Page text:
The day was almost a carbon copy of last year's too, the sun shining just as brightly in a deep blue sky.
Admittedly, this was kind of a busman's holiday for me, as here we were waiting for the tram, which would take us into Antwerp.
I was still making the most of my Summer wardrobe by wearing this short-sleeved black frock with a Peter Pan collar, a row of sky blue buttons and loops and a striking floral and geometric print.
For some reason, this dress only seems to come out of my wardrobe this time of year, just before the big wardrobe changeover, as the last time I wore it was in September 2017.
Accessorizing is easy when there are so many colours to choose from. For my birds-in-flight brooch and necklace, I took the lead from the blue of the buttons, choosing more vibrant shades for my bracelets in turquoise and red with - again - a Millefiori design. I was tickled pink when I found out that all the way over in Australia, Sasha has exactly the same bracelet!
I had a hairdresser's appointment - which sounds uncannily like last year as well - and while ambling towards the salon, I took in some of the details which normally all but escape me. Would you believe these snaps were all taken in the street where my office is?
Just a couple of doors away from my hairdresser's is an Oxfam shop, which we went into as we were early. We were actually in search of a Winter coat for Jos, but no joy in the men's department: just a small rack of shapeless, tired-looking coats one wouldn't be seen dead in.
But then there was a mannequin wearing this delightful cape. Its label said Chartage by Luc Bex, whom I'd never heard of , but who, according to the almighty Internet, is a Belgian jewellery designer. Couldn't find anything about the cape itself, or even if he actually designed clothes as well. One thing is certain: there was no way I was going to leave this much fabulousness behind!
After Michel, my hairdresser, had worked his magic, it was time for lunch.
We'd booked a table at the same little restaurant we went to last year. Not only is it very cosy, with all its assorted junk a little reminiscent of Dove Cottage, the food is delicious, and it's quite unpretentious, which is just how we like it.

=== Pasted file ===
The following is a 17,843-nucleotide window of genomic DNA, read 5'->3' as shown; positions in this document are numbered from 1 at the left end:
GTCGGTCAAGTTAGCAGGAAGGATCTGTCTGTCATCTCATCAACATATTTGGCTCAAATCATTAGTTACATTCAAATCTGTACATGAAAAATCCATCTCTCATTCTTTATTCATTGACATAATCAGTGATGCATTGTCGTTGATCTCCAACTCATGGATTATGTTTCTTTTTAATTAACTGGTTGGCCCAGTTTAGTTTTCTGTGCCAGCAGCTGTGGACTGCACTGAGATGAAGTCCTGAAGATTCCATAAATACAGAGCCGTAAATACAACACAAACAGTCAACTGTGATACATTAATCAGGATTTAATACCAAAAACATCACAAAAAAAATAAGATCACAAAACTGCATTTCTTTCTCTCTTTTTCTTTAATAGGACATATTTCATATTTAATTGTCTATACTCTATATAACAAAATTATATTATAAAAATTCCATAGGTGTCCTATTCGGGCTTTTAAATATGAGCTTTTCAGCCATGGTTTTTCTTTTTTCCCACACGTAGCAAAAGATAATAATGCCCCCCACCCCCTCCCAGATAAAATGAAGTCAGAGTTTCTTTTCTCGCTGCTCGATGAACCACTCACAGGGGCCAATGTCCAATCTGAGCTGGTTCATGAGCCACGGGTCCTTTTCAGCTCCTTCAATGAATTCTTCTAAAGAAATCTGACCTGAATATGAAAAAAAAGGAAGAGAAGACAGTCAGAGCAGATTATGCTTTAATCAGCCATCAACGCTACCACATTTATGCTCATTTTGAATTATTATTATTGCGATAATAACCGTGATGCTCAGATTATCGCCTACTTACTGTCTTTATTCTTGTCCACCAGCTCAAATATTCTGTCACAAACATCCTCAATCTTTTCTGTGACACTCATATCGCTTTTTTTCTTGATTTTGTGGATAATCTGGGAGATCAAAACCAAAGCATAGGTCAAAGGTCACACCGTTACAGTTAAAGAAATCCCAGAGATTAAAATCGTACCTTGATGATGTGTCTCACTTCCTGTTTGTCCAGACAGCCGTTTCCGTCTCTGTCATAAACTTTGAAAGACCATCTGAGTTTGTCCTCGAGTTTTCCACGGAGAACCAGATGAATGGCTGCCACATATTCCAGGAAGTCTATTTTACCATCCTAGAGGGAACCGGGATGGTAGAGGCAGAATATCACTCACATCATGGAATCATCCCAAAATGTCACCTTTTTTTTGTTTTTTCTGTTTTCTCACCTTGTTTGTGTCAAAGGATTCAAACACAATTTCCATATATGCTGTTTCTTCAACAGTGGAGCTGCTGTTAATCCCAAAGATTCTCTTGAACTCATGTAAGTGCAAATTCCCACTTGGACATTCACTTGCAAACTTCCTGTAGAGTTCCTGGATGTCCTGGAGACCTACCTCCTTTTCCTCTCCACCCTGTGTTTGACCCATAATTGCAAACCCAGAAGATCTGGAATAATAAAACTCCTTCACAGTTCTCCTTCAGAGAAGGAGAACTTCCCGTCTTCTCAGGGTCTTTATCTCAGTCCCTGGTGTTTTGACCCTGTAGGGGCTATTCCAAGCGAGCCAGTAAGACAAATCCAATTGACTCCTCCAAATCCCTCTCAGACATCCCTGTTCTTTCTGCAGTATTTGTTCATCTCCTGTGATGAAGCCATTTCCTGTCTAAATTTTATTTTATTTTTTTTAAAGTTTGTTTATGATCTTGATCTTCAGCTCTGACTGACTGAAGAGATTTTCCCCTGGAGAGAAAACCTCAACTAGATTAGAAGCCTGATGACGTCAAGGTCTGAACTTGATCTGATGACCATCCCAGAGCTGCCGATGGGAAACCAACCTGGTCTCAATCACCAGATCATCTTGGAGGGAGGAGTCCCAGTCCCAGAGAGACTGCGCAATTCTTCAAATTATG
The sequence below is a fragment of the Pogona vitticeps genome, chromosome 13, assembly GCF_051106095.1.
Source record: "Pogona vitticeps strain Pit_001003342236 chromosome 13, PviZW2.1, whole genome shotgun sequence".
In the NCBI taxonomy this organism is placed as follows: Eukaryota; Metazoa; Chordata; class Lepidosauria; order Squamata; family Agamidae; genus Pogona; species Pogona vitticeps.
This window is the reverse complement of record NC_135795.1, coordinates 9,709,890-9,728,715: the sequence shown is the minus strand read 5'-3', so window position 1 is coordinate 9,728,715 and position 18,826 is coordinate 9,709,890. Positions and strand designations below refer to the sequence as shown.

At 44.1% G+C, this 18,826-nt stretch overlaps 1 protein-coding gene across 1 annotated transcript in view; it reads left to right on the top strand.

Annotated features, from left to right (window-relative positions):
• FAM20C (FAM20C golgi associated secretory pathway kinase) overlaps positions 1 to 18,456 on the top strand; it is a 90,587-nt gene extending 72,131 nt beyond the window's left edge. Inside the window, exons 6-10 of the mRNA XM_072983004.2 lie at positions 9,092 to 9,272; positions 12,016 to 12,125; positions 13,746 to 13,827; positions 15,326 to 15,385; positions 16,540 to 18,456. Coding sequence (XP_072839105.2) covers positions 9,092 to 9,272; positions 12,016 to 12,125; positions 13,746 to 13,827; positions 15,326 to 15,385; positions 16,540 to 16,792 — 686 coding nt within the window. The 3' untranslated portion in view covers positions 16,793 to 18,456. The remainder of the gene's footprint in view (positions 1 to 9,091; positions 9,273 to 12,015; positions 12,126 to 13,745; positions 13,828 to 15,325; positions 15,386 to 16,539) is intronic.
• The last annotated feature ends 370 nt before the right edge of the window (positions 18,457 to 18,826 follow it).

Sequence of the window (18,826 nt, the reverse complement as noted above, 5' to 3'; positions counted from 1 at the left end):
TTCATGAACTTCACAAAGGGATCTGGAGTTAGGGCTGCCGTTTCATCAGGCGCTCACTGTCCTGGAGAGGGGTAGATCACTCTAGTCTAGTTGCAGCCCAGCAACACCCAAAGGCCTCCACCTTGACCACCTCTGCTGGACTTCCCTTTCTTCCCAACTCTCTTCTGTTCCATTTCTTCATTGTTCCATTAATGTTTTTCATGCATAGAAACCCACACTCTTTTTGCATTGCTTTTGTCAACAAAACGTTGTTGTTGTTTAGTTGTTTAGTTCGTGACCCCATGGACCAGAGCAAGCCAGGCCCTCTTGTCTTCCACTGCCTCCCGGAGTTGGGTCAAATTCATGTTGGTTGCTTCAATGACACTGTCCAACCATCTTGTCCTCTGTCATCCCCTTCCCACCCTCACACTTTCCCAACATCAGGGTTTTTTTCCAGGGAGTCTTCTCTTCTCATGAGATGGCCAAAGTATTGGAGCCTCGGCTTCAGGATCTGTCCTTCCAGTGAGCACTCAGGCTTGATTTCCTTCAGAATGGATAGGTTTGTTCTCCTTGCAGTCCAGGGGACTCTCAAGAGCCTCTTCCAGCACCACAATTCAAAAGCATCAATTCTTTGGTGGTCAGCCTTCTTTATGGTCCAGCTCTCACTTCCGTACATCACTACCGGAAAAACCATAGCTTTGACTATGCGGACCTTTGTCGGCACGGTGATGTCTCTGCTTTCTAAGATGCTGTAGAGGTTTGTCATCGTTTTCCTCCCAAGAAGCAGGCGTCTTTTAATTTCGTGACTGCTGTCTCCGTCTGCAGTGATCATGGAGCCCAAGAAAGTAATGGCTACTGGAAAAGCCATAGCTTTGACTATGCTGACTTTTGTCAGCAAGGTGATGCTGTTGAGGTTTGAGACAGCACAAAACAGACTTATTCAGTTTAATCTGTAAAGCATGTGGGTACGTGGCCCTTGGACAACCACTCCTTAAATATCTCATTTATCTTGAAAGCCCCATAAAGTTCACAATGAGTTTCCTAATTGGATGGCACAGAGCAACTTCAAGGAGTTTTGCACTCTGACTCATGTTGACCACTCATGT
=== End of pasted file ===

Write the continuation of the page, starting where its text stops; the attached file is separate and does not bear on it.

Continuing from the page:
Afterwards, we went for a browse in a second hand shop we'd passed earlier. Much to our delight, there was an extensive selection of menswear, including a wide choice of coats. After trying on a gorgeous leather jacket, which sadly was too big, we finally found this sheepskin coat, which fit the bill (and Jos!) perfectly.
Walking towards the River Scheldt, we passed this ornamental, neo-classicist gate, which was constructed between 1859 and 1862, and belongs to St. Paul's Church (Sint Pauluskerk).
The church itself was completed in 1639. Originally, St. Paul’s Church was part of a large Dominican monastery. It was consecrated in 1571 as a replacement for an earlier church. A new Baroque steeple was built after a ravaging fire destroyed the church in 1679.
While the main entrance of the church is around the block, this gate, which for once stood invitingly open, leads to a secluded garden complete with Lourdes grotto, in the shadow of the monastery ruins.
Nearing the river bank, I was struck by the plentiful architectural references to Antwerp's maritime tradition.
Thanks to its location at the upper end of the tidal estuary of the River Scheldt, Antwerp has become what it is today: a metropolis with an international seaport, and the city's fortune has always been closely tied in with that of its port.
We strolled along the river's quays up to 't Eilandje (Little Island) with the impressive MAS Museum, which opened in 2011, as its focal point.
It's where we ended up last year as well, but now, instead of walking up to the viewing platform on top of the museum, we just walked around the docks surrounding it.
This formerly abandoned dockside district has been turned into an attractive neighbourhood. Its rundown historic warehouses have been refurbished and its grubby cafés frequented by drunken sailors have made room for hip coffee bars.
I love how the museum's undulating glass panes resemble waves, another tribute to Antwerp's relationship with its river.
Just a short walk along the quays from the museum is the world’s largest museum collection of harbour cranes and, right in front of MAS is its real showpiece: the oldest crane in the collection.
This is a ten ton manually operated crane from German manufacturer Stuckenholz, which was purchased by the city of Antwerp in 1884 for handling heavy loads and mounting shore cranes.
The four larger than life sculptures which seem to be climbing on top one of the renovated warehouses (top right) are part of an interactive art installation called the Antwerp Whisperer (de Antwerpse Fluisteraar). The sculpture on top of the roof whispers general and personal messages that are received by a fifth sculpture, which is positioned below near the dock, but not pictured.
Apparently, you can record your own message for € 1,99 by using a free App. An idea for Jos's next birthday, perhaps?
All too soon, the afternoon was drawing to a close, but before taking the tram home, we stopped for coffee in the museum's café.
And finally, better late than never, I am linking my black frock to Patti's Visible Monday at Not Dead Yet Style!